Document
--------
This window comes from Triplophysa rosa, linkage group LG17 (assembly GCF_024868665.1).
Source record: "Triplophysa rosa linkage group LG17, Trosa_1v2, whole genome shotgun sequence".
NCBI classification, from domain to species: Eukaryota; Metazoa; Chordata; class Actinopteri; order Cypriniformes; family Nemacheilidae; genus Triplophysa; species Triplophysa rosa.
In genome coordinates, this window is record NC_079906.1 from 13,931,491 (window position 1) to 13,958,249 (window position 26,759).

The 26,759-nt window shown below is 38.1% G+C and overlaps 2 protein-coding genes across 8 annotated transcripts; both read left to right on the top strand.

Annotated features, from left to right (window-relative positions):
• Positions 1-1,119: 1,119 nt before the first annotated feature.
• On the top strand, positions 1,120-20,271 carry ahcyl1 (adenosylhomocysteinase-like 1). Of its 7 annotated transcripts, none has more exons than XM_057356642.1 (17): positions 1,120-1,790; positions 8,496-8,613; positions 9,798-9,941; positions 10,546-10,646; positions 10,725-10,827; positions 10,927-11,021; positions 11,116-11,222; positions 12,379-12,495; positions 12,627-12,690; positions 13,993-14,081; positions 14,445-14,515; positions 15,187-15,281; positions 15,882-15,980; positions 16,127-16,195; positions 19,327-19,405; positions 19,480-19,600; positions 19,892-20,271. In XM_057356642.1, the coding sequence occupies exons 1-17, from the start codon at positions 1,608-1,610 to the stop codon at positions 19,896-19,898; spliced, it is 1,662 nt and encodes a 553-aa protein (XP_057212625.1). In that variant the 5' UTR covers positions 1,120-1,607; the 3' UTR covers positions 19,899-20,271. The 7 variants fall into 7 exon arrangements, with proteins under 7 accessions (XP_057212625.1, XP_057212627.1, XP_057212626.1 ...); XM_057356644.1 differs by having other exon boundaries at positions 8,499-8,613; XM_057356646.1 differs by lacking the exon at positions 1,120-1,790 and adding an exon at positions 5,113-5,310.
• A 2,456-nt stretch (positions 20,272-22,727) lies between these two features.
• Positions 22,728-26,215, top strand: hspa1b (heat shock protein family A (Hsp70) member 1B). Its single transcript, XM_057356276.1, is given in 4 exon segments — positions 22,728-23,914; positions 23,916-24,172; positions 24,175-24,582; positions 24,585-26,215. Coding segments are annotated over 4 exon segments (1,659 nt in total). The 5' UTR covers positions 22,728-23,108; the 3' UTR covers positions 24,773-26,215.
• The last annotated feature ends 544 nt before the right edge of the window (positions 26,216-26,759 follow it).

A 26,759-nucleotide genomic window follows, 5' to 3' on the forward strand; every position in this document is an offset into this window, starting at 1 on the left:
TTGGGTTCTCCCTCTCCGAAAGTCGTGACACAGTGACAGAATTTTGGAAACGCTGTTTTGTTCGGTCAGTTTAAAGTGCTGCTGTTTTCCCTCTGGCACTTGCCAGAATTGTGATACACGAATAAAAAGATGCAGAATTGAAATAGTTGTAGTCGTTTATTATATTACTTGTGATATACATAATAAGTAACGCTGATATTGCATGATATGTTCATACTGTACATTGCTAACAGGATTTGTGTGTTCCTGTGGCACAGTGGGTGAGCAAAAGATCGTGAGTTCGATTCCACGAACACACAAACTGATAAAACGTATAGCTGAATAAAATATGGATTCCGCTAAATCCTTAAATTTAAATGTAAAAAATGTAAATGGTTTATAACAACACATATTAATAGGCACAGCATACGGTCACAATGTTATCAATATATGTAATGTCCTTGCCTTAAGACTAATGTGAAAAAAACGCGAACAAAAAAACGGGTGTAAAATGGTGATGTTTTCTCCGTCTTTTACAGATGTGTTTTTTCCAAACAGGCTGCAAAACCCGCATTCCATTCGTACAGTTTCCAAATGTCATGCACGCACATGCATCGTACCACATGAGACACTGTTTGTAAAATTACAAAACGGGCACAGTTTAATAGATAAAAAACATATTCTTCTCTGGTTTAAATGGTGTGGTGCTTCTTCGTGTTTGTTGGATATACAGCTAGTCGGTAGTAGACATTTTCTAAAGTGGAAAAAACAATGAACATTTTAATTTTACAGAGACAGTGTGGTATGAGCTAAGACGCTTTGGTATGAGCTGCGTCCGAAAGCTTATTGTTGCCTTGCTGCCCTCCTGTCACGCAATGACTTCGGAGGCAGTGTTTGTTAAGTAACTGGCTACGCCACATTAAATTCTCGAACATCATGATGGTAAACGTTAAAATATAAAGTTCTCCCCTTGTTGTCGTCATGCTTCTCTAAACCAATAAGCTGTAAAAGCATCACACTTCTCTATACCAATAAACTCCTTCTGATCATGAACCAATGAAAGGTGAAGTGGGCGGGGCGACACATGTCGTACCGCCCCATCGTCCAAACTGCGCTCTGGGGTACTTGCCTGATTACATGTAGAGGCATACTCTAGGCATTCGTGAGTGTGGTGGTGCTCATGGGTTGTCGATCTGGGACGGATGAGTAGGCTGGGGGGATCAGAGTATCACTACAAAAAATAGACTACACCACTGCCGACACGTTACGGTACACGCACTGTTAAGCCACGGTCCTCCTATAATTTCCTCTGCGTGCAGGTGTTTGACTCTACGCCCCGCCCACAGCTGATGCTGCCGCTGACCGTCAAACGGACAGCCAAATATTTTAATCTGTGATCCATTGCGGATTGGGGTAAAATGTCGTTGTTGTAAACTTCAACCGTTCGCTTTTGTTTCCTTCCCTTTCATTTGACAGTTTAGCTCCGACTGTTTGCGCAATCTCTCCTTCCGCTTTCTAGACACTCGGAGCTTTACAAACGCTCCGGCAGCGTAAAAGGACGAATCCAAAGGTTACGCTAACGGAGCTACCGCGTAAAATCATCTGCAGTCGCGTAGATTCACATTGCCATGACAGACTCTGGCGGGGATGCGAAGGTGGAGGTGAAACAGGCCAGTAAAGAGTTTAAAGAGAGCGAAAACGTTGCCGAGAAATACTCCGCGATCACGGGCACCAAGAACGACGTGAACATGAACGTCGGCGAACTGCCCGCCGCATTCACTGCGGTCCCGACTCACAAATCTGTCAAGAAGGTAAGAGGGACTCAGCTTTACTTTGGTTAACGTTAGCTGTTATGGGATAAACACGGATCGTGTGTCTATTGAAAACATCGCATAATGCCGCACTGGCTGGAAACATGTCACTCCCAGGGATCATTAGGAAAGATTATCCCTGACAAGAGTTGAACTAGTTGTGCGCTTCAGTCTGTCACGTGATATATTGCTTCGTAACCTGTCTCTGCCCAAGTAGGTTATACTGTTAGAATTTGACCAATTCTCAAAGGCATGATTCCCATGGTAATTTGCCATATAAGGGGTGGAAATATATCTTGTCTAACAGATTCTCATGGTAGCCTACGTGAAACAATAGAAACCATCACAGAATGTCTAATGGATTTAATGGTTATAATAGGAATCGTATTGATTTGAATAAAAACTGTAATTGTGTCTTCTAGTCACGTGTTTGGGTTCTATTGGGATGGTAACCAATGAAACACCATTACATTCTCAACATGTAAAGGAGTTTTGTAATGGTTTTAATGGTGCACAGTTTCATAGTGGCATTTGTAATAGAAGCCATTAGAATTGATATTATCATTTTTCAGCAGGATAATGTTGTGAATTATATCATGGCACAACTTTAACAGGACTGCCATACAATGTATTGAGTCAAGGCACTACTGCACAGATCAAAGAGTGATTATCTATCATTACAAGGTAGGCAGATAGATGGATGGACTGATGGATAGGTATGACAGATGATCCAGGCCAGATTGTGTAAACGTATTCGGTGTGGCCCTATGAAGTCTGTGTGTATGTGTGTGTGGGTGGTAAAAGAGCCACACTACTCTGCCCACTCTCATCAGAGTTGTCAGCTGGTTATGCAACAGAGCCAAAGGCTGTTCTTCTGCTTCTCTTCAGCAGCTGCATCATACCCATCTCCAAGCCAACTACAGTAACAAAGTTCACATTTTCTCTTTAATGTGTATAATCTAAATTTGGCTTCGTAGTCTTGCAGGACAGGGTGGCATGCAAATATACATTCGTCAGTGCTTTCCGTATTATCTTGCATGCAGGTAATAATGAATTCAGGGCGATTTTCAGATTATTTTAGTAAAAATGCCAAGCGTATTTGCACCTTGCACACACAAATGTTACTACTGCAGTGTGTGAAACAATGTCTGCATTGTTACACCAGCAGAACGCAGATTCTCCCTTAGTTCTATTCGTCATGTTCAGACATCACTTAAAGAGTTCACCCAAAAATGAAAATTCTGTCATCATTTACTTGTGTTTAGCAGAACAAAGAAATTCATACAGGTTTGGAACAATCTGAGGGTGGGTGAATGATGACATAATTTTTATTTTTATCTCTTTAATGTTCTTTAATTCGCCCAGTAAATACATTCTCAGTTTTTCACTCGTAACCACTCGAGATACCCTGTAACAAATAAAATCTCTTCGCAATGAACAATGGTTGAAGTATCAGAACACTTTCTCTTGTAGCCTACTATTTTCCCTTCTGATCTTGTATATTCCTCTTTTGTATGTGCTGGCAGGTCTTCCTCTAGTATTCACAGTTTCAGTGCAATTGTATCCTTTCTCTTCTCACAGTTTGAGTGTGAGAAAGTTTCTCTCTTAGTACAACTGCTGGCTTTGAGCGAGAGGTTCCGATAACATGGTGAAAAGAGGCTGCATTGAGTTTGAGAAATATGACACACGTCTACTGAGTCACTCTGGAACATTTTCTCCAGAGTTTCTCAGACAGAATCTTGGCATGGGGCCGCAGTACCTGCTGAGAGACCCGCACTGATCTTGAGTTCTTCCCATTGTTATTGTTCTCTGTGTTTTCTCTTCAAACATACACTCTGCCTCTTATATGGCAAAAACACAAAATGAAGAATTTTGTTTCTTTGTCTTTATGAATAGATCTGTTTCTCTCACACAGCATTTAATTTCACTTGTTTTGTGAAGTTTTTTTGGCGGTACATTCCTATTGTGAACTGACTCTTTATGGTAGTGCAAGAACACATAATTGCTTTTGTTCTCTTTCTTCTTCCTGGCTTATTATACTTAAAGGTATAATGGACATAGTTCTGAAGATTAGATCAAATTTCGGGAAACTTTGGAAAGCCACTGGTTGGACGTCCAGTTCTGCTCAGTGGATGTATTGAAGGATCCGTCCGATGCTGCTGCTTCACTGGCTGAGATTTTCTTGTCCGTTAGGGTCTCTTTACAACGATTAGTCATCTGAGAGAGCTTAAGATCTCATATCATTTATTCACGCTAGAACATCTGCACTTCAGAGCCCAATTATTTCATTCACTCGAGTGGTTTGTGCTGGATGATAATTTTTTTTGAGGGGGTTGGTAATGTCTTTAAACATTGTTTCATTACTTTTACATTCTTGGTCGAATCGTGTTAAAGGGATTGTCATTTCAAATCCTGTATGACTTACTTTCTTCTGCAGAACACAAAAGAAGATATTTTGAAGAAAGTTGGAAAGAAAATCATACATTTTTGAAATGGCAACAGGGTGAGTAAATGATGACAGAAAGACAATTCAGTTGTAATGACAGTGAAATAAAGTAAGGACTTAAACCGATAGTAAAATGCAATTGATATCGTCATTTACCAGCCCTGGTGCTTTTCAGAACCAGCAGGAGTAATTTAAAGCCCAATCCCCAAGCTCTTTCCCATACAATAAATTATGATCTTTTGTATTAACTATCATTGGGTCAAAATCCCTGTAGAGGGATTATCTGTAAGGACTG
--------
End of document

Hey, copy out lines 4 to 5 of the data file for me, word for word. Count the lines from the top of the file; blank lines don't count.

In genome coordinates, this window is record NC_079906.1 from 13,931,491 (window position 1) to 13,958,249 (window position 26,759).

The 26,759-nt window shown below is 38.1% G+C and overlaps 2 protein-coding genes across 8 annotated transcripts; both read left to right on the top strand.